Also, if one linebacker were to get hurt, would the backup at his position step onto the field or would it be a player who knows all three positions?

Wannstedt noted that his coaching philosophy has always been to find one player who is prepared to play whichever position is needed. He had that at the University of Miami with Randy Shannon, who knew all three linebacker jobs and is now the Hurricanes’ head coach. And Wannstedt noted that he had that with the Dallas Cowboys in Ken Norton Jr.

“That’s generally how it is at every position,” Wannstedt said. “We’re not to that point yet where the backups are automatically the next-best guy in.”

* Dorin Dickerson received some first-team reps at tight end. It was both a reward and a necessity, what with backup John Pelusi (shoulder) missing practice and starter Nate Byham getting a blow to rest his sore shoulder.

“Dorin’s had a great camp,” Wannstedt said. “I look at Dorin and Pelusi as starters, too. They’re all going to play, all going to have their roles. Dorin’s getting better. I’ll tell you what: Those guys are beat up. They’re going against (defensive end Greg) Romeus every day and it’s a war. I’ve been impressed with the toughness of our tight ends. We wanted to get (Dorin) some work today. Nate was banged up and Dorin deserves it. He’s playing like a starter.”

* Once again, John Grupp covered for me at practice. Here are his observations, which aren’t bad for a basketball/horse racing writer:

* The star of the two-hour session was Pat Bostick. The sophomore quarterback threw a number of pinpoint passes, showed a quick release and poise in the pocket. All in all, Bostick, working with the second team, enjoyed perhaps his best day of training camp.

The highlight of Bostick’s day came toward the end of practice when, on successive plays, he completed 10-yard touchdown passes during red-zone drills. The first was a dart to tight end Dorin Dickerson between two defenders on a crossing pattern. The second was a laser in the front of the end zone that fullback Henry Hynoski pulled in on a nice catch.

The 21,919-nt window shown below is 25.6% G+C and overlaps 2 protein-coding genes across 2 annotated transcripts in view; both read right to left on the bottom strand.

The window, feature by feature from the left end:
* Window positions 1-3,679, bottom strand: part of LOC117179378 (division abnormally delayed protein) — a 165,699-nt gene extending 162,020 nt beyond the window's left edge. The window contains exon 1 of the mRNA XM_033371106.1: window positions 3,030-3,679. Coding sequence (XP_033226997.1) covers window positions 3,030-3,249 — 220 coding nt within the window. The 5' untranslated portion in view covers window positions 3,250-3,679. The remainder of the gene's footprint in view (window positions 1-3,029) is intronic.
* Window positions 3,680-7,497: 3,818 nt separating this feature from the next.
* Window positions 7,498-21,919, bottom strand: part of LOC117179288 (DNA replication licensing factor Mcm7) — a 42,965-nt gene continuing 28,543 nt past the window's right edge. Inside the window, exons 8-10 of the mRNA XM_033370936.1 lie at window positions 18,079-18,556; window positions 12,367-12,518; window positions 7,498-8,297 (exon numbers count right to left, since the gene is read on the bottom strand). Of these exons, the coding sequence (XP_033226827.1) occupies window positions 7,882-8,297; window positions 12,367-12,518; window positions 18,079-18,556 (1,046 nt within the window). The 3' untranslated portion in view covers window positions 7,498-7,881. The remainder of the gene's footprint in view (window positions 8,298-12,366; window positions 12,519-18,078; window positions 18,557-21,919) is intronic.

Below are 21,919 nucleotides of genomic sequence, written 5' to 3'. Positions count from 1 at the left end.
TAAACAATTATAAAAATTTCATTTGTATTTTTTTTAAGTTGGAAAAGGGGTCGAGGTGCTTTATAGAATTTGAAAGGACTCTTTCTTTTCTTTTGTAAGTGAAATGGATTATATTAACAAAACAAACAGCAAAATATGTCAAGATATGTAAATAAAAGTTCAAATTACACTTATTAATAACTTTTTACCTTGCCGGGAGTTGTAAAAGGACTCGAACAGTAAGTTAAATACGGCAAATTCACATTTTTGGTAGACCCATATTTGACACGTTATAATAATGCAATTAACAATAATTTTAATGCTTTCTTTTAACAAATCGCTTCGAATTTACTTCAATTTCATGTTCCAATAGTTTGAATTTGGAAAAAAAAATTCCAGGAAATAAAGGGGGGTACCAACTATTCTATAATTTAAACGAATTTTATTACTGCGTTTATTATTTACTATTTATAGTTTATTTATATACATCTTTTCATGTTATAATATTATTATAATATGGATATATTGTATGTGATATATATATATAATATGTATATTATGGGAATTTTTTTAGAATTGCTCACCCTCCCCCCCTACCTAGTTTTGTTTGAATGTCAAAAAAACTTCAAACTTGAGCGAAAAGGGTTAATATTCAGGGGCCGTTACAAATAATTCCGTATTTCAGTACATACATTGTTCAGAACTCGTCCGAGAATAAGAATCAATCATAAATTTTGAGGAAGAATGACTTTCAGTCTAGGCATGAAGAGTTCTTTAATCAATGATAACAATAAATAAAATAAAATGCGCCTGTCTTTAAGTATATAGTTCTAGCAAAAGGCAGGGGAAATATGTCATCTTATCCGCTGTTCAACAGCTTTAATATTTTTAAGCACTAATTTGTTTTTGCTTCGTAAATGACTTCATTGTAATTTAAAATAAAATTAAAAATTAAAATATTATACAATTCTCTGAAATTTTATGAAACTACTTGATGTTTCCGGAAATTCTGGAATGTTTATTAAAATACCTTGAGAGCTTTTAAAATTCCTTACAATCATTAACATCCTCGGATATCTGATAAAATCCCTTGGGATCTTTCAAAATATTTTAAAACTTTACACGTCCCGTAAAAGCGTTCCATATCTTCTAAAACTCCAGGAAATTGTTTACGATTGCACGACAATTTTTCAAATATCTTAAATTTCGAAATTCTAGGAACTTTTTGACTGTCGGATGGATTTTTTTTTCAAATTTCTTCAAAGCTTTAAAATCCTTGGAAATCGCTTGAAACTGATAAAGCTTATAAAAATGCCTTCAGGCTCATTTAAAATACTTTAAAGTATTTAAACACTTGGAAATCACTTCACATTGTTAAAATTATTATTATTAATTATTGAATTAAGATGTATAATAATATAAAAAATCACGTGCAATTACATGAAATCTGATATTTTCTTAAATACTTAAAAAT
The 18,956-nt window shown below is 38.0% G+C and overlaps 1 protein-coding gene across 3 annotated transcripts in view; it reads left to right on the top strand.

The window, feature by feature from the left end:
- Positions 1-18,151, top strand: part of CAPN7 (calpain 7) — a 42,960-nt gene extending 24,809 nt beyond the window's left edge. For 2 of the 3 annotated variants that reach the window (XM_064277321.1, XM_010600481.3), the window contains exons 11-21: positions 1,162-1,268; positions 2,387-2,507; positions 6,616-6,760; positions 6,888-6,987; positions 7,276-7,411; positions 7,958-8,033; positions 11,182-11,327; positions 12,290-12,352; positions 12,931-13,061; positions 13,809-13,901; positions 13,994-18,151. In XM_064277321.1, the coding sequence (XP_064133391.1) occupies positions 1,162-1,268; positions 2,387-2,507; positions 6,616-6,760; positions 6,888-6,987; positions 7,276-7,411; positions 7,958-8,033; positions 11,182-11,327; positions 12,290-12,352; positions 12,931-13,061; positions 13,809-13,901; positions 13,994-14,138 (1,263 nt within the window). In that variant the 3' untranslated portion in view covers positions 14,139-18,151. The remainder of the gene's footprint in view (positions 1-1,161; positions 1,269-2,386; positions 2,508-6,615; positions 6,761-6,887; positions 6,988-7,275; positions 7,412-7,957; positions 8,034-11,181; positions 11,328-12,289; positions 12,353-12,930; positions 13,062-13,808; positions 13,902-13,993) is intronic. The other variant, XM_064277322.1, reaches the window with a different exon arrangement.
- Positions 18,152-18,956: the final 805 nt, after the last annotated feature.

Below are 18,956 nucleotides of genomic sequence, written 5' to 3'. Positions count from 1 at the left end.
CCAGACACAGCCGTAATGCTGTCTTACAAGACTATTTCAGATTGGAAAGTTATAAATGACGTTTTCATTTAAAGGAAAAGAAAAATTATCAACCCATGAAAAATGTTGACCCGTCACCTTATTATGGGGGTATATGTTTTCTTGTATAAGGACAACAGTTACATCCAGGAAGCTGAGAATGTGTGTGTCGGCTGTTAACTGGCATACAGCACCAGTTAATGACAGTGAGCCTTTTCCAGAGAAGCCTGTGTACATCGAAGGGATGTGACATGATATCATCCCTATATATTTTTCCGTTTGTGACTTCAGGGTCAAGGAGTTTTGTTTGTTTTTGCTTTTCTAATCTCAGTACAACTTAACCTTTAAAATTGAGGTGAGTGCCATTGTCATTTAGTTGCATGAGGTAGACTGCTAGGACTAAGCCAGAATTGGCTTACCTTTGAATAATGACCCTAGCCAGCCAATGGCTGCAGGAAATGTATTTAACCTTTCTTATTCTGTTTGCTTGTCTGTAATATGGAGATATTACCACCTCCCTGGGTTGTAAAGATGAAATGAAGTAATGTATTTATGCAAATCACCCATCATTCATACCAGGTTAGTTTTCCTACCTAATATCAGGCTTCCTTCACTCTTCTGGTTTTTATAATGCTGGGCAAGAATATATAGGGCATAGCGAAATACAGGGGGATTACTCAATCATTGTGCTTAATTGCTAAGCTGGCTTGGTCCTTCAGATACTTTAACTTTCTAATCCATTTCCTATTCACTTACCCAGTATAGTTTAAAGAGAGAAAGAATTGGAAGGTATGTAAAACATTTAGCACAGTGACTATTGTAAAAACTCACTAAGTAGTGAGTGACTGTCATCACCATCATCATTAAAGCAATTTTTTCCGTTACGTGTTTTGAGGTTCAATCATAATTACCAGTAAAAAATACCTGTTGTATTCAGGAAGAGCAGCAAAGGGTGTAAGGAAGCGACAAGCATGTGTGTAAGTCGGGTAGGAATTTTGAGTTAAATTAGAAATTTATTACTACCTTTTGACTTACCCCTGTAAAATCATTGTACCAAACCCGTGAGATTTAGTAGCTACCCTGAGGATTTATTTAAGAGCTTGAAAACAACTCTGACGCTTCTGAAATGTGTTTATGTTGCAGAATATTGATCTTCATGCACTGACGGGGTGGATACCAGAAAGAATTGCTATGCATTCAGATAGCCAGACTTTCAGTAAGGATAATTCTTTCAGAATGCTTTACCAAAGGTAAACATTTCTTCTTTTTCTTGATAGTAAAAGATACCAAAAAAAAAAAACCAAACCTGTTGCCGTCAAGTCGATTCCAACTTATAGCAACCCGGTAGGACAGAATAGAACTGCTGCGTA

Later in the day, Bostick showed nice touch while making a 15-yard pass over tight end Nate Byham’s shoulder at the sideline. The first-team job clearly belongs to junior Bill Stull, but if Bostick keeps playing like he did today, it’s an encouraging sign for the Panthers.

* During two-minute drills, weak-side linebacker Shane Murray stepped in front of receiver Aundre Wright to intercept a Stull pass. Murray was another standout during Friday’s abbreviated practice.

* It is becoming increasingly clear that 6-foot-5 freshman receiver Jonathan Baldwin is virtually unstoppable on fade routes in the end zone. He caught another TD pass on Friday, soaring over 5-foot-9 cornerback Ricky Gary – who was helpless on the play – for a score.

* Wide receiver Derek Kinder continues to look good as he comes back from his ACL injury. He made a couple nice catches and when he was breaking open on another deep route during 11-on-11 drills, Gary resorted to holding Kinder’s jersey. Kinder didn’t take kindly to the obvious interference. A few plays later, Kinder reciprocated against corner Aaron Berry. He yanked the cornerback’s jersey from behind on an underthrown fade route in the end zone. The ball fell incomplete.

* Pitt holds its second scrimmage today from 10:15 a.m. to 12:45 p.m.